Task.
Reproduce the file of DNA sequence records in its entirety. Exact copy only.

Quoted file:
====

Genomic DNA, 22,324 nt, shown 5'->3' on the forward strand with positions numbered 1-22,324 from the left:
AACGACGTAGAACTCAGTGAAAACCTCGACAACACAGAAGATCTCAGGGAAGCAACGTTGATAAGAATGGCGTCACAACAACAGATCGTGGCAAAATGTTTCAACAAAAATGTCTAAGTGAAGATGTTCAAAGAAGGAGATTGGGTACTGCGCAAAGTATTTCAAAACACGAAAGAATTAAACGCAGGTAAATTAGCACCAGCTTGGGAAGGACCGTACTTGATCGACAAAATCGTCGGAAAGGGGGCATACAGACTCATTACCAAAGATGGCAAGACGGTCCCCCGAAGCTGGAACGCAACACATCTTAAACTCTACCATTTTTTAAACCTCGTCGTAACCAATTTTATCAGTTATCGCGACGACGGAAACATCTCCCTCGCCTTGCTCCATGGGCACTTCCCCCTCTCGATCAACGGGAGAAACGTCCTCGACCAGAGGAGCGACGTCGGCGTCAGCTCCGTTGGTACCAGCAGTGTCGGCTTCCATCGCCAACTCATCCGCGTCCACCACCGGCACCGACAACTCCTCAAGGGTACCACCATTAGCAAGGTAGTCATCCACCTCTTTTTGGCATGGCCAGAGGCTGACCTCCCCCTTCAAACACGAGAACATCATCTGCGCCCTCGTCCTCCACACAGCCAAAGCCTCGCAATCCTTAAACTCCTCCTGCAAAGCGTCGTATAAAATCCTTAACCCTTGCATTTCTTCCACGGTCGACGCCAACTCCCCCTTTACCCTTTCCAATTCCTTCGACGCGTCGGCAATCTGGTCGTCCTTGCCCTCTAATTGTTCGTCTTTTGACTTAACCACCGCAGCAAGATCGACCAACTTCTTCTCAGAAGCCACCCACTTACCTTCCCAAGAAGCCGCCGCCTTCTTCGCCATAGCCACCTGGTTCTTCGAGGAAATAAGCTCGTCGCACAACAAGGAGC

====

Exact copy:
Genomic DNA, 22,324 nt, shown 5'->3' on the forward strand with positions numbered 1-22,324 from the left:
AACGACGTAGAACTCAGTGAAAACCTCGACAACACAGAAGATCTCAGGGAAGCAACGTTGATAAGAATGGCGTCACAACAACAGATCGTGGCAAAATGTTTCAACAAAAATGTCTAAGTGAAGATGTTCAAAGAAGGAGATTGGGTACTGCGCAAAGTATTTCAAAACACGAAAGAATTAAACGCAGGTAAATTAGCACCAGCTTGGGAAGGACCGTACTTGATCGACAAAATCGTCGGAAAGGGGGCATACAGACTCATTACCAAAGATGGCAAGACGGTCCCCCGAAGCTGGAACGCAACACATCTTAAACTCTACCATTTTTTAAACCTCGTCGTAACCAATTTTATCAGTTATCGCGACGACGGAAACATCTCCCTCGCCTTGCTCCATGGGCACTTCCCCCTCTCGATCAACGGGAGAAACGTCCTCGACCAGAGGAGCGACGTCGGCGTCAGCTCCGTTGGTACCAGCAGTGTCGGCTTCCATCGCCAACTCATCCGCGTCCACCACCGGCACCGACAACTCCTCAAGGGTACCACCATTAGCAAGGTAGTCATCCACCTCTTTTTGGCATGGCCAGAGGCTGACCTCCCCCTTCAAACACGAGAACATCATCTGCGCCCTCGTCCTCCACACAGCCAAAGCCTCGCAATCCTTAAACTCCTCCTGCAAAGCGTCGTATAAAATCCTTAACCCTTGCATTTCTTCCACGGTCGACGCCAACTCCCCCTTTACCCTTTCCAATTCCTTCGACGCGTCGGCAATCTGGTCGTCCTTGCCCTCTAATTGTTCGTCTTTTGACTTAACCACCGCAGCAAGATCGACCAACTTCTTCTCAGAAGCCACCCACTTACCTTCCCAAGAAGCCGCCGCCTTCTTCGCCATAGCCACCTGGTTCTTCGAGGAAATAAGCTCGTCGCACAACAAGGAGC